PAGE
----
What would it be like to be born blind – and suddenly receive your sight?
Would it be like this: like coming into a familiar place and seeing it as for the first time?
Would it be like coming back into health after a long illness?
Would it be like – discovering a new faith & embracing it & then coming home?
How would your family react? What would the neighbors say? The priests & politicians?
This man was blind from birth: and the question posed to Jesus was, which sinned, him or his parents, that this is his condition? It had to be one or the other, right? But Jesus shows them the way out of this false dilemma. Neither one: he has been born blind in order that God’s truth might be revealed in the world. But they still don’t see it. And so, Jesus goes to work: he makes mud, he who made the world, and he takes this primordial ooze and he spreads it across the man’s eyes.
And then the man returns. Not all of them do. But this one does. And he can see. And his family and his neighbors can see that he can see.
Not a very comfortable moment. For him, for them. Can it be that this man had not sinned? That he was not being punished for some ancient fault? Can this be right? Is it a valid miracle if you do something like this?
So they take him to the experts – the Pharisees. The purest of the pure. They deserve sight, surely.
And oh dear – he says something unfortunate. He tells them the truth. What he has experienced: “I once was blind but now I see.”
And just how did that happen? “Jesus put mud on my eyes, then I washed, and now I see.”
And what do you say about him? “He is a prophet.”
This really upsets the apple cart. If sin is not the result of your fault, if sight is not the gift of the privileged few who – somehow – have not sinned, then what is the world coming to?
Grace. It is coming to grace. And truth, and light, and life, in the revelation of God’s glory in Jesus Christ.
Dangerous, dangerous words.
“One thing I do know, that though I was blind, now I see.”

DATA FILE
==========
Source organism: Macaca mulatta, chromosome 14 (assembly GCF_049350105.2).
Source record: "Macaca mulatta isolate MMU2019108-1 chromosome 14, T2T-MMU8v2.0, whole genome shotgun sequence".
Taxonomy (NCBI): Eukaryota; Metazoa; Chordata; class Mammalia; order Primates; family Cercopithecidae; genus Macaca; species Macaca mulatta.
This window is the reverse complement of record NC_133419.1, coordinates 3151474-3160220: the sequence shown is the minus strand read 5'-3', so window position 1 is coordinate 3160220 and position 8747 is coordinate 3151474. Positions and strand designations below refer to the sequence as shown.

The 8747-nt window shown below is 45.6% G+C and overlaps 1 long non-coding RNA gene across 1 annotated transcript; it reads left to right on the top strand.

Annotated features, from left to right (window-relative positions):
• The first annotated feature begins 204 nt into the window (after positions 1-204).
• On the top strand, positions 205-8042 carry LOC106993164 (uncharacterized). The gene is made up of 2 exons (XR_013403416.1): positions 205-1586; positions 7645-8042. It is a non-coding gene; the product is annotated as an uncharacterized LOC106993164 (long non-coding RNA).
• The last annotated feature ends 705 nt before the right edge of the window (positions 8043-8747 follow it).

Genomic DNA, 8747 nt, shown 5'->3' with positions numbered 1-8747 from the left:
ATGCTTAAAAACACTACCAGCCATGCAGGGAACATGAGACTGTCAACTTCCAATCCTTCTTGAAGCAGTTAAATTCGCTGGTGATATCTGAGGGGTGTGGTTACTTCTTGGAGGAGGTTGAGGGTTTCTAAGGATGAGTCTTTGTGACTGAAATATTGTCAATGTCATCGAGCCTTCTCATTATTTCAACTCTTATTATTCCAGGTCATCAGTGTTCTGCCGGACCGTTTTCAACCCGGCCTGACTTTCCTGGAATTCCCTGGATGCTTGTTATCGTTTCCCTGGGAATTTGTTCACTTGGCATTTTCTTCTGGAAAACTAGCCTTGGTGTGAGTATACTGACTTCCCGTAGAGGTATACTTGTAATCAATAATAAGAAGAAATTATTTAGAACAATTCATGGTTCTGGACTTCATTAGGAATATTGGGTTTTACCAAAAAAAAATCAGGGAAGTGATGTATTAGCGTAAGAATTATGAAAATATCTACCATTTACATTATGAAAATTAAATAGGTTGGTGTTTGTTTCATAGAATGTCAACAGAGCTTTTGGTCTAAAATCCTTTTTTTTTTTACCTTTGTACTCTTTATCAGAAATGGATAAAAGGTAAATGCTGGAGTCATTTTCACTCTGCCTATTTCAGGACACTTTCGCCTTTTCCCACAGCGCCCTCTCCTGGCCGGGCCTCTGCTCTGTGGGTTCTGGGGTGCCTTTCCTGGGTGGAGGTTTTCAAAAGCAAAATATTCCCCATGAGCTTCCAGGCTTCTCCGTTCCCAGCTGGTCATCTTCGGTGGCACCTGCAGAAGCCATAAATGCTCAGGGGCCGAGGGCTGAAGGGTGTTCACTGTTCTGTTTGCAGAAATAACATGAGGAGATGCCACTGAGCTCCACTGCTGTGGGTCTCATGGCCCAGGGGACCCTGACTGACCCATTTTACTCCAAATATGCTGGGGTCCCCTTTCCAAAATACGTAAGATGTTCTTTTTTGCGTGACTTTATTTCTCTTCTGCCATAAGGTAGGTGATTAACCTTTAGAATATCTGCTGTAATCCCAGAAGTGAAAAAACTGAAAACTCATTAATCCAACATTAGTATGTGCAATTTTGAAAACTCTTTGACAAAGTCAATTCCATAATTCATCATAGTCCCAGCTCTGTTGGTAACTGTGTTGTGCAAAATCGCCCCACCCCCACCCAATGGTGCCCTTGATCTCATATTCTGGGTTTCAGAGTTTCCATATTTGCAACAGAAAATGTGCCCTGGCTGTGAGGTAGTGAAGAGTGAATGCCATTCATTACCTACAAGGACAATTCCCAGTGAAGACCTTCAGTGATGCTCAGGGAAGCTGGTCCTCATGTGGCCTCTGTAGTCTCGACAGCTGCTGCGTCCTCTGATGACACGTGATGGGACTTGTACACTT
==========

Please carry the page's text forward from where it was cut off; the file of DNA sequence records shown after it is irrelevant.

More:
They cannot believe it; they cannot accept it. And so they drive him out.
Jesus finds him, and asks him, “Do you believe in the Son of Man?” Do you trust him?
And the man once blind begins his new life in the light of Christ.
“I came into this world,” says Jesus, “for judgment – for a dividing of the truth – so that those who do not see may see, and those who do see may become blind.”
The experts are revealed in their blindness, their willful folly, their failure, their refusal, to see – it is much more comfortable in the dark with your eyes shut. So they pretend.
The man was born blind so that God’s works might be revealed in him. We must work the works of him who sent Jesus while it is day; night is coming when no one can work. As long as Jesus is in the world, he is the light of the world.
And he heals us. And then:
Once you were darkness, but now in the Lord you are light. This is what’s next.
The apostle Paul tells us what we are to do with this new life, this new light: Live as children of the light.
“Though you once were darkness, now as Christians you are light. Prove yourselves at home in the light, for where light is, there is a harvest of goodness, righteousness, and truth. Learn to judge for yourselves what is pleasing to the Lord; take no part in the barren deeds of darkness, but show them up for what they are. It would be shameful even to mention what is done in secret. But everything is shown up by being exposed to the light, and whatever is exposed to the light itself becomes light. That is why it is said:
‘Awake, sleeper, rise from the dead, and Christ will shine upon you.’” (Eph 5.8-14 REB)
It takes a while to get used to this new sight. It takes a while to get used to this new light. To be restored to wholeness, when we are used to brokenness, and even more to be made a new creation – this is the promise of Christ Jesus. In him we find a new identity, a new community, new selves and relations. This is proud and painful. The man once blind now has a new life to live. Blinking in the sun, he emerges into the morning. It is a new day.
It is the new day of the Lord. The light of the world is shining. This is the day that the Lord has made: let us rejoice and be glad in it.
Sources & Resources:
Lent IV, Year A
1 Samuel 16:1-13, Ephesians 5:8-14, John 9:1-41, Psalm 23
Frederick Niedner, "Living by The Word: Reflections on the Lectionary", The Christian Century, February 26, 2008, Vol. 125, No. 4, p. 20-21.
Barbara Crafton, "The Almost Daily eMo: AN ASTONISHING THING. FUNNY, TOO. / STILL HEALING THE BLIND", March 1, 2008, The Geranium Farm, http://www.geraniumfarm.org